It made us feel inferior, it made us feel inadequate, it made us feel helpless, and when we fell victim to this feeling of inadequacy, or inferiority, or helplessness , we turned to somebody else to show us the way. We didn’t have confidence in another Black man to show us the way or Black people to show us the way. In those days, we didn’t. We didn’t think a Black man could do anything, but play some horn and some sound and make you happy with some songs.
But in serious things, where our food, clothing, and our shelter was concerned, and our education was concerned, we turned to the man. We never thought in terms of bringing these things in existence for ourselves. We never thought in terms of doing things for ourselves. Because we felt helpless.
And what made us helpless was our hatred for ourselves. One of the things that made the Black Muslim Movement grow was its emphasis upon things African; this was the secret to the growth of the Black Muslim Movement.
African blood, African origin, African cultures, African ties; and you’d be surprised. We discovered that deep within the subconscious of the Black man in this country, he’s still more African then he’s American.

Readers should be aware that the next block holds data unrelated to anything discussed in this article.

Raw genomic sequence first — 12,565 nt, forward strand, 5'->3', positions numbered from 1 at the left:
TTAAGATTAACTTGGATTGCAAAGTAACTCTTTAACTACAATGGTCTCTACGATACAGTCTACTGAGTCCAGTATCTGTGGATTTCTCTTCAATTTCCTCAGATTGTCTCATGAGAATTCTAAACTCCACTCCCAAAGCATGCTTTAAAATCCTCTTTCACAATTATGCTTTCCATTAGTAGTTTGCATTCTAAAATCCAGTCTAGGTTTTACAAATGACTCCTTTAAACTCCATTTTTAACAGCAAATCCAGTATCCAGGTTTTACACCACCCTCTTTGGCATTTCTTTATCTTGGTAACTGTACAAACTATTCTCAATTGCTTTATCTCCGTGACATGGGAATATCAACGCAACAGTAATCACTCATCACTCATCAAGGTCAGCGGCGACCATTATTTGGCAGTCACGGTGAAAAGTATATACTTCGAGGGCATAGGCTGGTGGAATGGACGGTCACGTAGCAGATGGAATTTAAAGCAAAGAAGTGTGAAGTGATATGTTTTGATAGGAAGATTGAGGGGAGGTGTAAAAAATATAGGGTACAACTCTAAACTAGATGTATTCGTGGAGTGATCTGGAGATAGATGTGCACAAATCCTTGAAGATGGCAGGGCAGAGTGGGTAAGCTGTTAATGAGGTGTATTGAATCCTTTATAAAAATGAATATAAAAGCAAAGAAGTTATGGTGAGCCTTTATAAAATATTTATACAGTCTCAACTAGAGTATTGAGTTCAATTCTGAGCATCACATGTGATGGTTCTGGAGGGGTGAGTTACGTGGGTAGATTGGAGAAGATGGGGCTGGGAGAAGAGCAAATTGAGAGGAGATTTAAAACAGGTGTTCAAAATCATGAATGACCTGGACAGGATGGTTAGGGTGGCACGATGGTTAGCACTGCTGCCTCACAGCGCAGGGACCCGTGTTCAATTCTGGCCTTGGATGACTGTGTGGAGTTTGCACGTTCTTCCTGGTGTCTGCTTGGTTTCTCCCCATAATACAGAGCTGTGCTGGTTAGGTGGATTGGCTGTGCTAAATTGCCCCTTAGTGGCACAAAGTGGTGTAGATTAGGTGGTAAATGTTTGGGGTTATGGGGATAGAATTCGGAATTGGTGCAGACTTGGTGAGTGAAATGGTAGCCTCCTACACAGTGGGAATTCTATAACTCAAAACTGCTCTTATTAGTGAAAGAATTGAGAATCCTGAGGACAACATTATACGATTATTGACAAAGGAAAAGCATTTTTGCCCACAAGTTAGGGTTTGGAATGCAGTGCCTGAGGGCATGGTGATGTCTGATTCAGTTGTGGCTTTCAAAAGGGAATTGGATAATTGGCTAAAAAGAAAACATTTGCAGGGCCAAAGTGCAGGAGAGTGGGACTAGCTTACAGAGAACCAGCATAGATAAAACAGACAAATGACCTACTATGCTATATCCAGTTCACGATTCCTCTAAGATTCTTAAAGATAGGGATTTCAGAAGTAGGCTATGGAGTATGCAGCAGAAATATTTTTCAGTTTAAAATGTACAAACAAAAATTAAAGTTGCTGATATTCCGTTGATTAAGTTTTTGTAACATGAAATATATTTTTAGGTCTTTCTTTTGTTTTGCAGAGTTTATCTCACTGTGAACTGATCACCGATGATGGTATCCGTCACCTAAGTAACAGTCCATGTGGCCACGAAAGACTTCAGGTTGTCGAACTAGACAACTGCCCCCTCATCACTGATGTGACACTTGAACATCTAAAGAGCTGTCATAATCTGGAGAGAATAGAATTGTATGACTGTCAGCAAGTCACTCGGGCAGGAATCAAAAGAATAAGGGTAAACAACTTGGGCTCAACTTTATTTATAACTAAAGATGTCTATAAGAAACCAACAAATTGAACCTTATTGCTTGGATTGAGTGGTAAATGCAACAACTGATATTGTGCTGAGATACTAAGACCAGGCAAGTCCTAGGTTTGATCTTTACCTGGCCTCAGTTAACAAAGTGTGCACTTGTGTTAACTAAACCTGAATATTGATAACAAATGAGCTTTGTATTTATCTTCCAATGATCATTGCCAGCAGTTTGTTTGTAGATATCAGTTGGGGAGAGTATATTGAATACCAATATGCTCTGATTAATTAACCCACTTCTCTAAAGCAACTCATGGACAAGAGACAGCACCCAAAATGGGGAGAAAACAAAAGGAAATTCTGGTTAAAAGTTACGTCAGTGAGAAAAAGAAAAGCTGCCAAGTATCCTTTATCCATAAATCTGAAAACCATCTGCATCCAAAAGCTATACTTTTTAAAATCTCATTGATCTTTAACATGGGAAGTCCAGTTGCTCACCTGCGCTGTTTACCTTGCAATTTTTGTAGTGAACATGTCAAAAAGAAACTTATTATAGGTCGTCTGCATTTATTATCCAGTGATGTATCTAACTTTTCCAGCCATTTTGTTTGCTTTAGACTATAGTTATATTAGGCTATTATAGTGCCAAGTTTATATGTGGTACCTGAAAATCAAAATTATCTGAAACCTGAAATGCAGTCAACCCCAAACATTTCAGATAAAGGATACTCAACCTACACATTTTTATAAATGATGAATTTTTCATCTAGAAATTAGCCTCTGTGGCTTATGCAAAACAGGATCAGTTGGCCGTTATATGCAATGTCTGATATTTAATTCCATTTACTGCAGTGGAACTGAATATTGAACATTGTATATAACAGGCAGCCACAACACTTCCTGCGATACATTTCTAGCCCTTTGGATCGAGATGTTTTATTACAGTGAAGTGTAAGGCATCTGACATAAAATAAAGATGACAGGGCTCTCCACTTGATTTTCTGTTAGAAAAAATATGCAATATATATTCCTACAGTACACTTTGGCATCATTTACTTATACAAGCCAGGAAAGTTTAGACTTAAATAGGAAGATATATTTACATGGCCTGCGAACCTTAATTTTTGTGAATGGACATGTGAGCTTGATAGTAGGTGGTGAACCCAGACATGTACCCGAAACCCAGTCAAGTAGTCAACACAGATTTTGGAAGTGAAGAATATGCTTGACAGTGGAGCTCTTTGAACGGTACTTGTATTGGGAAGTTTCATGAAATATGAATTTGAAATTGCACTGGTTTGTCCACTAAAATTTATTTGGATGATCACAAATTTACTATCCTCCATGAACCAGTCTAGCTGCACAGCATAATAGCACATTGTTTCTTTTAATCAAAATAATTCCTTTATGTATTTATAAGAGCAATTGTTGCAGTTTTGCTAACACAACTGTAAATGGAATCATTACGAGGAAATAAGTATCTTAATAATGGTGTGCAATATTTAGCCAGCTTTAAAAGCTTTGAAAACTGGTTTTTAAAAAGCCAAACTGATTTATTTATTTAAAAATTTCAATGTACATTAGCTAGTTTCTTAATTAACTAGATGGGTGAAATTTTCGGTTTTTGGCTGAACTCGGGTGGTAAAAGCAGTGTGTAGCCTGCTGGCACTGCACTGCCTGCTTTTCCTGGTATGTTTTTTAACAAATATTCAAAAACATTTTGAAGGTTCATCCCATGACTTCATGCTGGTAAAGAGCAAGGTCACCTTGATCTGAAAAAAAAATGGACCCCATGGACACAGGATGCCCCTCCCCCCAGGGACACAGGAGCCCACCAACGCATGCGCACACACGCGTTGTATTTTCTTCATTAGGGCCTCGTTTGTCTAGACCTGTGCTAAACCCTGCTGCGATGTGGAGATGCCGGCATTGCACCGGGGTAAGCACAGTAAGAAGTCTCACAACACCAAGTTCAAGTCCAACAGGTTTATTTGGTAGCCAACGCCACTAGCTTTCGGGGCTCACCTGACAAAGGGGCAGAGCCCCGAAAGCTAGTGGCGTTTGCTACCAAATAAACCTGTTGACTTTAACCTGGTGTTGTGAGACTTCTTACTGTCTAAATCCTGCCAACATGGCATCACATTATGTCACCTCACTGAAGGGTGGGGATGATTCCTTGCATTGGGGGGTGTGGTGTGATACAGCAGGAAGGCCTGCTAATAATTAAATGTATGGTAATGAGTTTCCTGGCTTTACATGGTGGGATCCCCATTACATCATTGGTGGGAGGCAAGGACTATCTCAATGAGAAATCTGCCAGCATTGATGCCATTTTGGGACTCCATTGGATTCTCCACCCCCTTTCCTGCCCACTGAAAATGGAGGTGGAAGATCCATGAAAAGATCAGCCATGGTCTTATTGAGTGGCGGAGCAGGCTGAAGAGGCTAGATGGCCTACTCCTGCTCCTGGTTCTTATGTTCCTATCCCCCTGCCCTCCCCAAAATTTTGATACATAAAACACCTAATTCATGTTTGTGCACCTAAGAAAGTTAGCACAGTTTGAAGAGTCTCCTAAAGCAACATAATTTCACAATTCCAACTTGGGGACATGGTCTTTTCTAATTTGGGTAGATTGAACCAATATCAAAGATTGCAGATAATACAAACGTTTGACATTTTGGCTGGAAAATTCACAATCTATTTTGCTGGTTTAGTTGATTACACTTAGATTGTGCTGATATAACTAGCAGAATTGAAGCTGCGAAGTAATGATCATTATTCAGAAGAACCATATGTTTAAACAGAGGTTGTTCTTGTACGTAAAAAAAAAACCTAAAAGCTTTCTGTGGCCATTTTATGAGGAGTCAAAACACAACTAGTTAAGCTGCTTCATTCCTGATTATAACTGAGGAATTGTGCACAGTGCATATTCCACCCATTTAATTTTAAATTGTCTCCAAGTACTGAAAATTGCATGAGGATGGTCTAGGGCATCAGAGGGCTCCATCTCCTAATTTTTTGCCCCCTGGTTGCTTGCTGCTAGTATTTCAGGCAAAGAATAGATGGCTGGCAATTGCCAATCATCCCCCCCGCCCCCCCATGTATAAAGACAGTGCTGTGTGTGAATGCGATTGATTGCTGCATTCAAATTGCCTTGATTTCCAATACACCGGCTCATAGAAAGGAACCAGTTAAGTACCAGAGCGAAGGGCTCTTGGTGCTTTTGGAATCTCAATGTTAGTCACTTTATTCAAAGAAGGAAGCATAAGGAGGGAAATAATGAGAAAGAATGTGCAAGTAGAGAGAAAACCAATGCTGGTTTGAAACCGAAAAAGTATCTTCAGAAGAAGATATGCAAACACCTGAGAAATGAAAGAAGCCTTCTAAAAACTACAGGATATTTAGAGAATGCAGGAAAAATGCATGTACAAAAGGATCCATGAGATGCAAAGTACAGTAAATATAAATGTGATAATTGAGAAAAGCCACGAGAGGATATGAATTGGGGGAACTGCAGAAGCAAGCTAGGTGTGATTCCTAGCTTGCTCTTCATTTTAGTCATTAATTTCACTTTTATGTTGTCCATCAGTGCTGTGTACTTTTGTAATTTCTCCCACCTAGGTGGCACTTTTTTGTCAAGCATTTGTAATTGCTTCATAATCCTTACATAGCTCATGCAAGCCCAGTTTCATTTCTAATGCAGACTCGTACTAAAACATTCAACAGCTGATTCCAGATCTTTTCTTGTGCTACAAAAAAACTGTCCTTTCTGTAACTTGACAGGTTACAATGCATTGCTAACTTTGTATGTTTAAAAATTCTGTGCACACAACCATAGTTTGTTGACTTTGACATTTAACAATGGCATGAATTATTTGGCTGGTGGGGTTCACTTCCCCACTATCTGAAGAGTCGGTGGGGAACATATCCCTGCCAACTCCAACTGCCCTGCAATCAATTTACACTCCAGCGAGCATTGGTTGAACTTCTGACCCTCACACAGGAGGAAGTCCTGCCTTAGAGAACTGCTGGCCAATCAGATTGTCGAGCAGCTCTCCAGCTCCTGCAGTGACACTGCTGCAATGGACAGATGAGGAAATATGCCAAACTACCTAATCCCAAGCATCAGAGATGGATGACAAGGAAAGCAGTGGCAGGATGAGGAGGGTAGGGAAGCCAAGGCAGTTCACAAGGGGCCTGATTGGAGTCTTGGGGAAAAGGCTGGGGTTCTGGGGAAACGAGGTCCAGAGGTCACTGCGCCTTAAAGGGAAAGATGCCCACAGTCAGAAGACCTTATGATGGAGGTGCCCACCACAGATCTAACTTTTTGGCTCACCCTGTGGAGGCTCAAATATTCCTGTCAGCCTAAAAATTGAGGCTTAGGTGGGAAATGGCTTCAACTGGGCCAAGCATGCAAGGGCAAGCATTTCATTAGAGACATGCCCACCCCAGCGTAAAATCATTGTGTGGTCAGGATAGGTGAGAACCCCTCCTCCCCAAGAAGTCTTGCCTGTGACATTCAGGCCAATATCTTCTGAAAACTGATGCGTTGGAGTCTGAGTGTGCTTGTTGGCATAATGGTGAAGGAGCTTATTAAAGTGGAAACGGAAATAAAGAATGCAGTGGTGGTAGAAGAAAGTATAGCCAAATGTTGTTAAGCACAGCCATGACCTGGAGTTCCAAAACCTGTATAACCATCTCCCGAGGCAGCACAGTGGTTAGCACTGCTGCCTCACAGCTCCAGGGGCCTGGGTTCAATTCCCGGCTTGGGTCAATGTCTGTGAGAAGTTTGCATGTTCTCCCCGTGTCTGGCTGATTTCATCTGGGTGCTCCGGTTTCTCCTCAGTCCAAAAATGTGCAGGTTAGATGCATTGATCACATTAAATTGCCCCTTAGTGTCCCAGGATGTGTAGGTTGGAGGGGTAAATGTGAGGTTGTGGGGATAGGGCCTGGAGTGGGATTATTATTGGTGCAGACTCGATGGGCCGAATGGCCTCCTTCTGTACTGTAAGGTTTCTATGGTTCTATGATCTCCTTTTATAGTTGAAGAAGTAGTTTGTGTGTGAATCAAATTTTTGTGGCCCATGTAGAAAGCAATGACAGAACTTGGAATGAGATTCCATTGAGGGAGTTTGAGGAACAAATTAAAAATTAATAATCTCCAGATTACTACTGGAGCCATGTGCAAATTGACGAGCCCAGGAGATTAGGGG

He thinks that he’s more American than he’s African because the man is jiving him; the main is brainwashing him everyday, telling him ‘you’re an American, you’re an American.’ Man how can you think that you’re an American when you have never had an American tree here? You have never, never…
Ten men are sitting at a table eating; you know dining and I can come and sit down where they’re dining. They are dining. I’ve got a plate in front of me but nothing is on it. Because all of us are sitting at the same table are all of us diners?
I’m not a diner until you let me dine. Then I become a diner. Just being on the table with others who are dining doesn’t make me a diner. And that’s why you got to get in your head here in this country. Just because you’re in this country doesn’t make you an American. No; you got to go further than that.
Before you can become an American, you’ve got to enjoy the fruits of Americanism and you haven’t enjoyed those fruits. You’ve enjoyed the thorns; you have enjoyed the thistles; but you have not enjoyed the fruits. No sir.
So I point these things out brothers and sisters so that you and I will know the importance, in 1965, of being in complete unity with each other, in harmony with each other, and not letting the man maneuver us into fighting one another.
I say again that I’m not a racist. I don’t believe in any form of segregation or anything like that. I’m for the brotherhood of everybody. But I don’t believe in forcing brotherhood upon people who don’t want it. So long as we practice brotherhood among ourselves and then others want to practice brotherhood with us, we’ll practice it with them also; we’ll work for that.
Bu t I don’t think we should run around trying to love somebody who doesn’t love us.
A 1965 speech, “You Can’t Hate The Roots,” by Malcolm X
To hear the speech http://youtube.com/watch?v=Gb-tjIUu0i4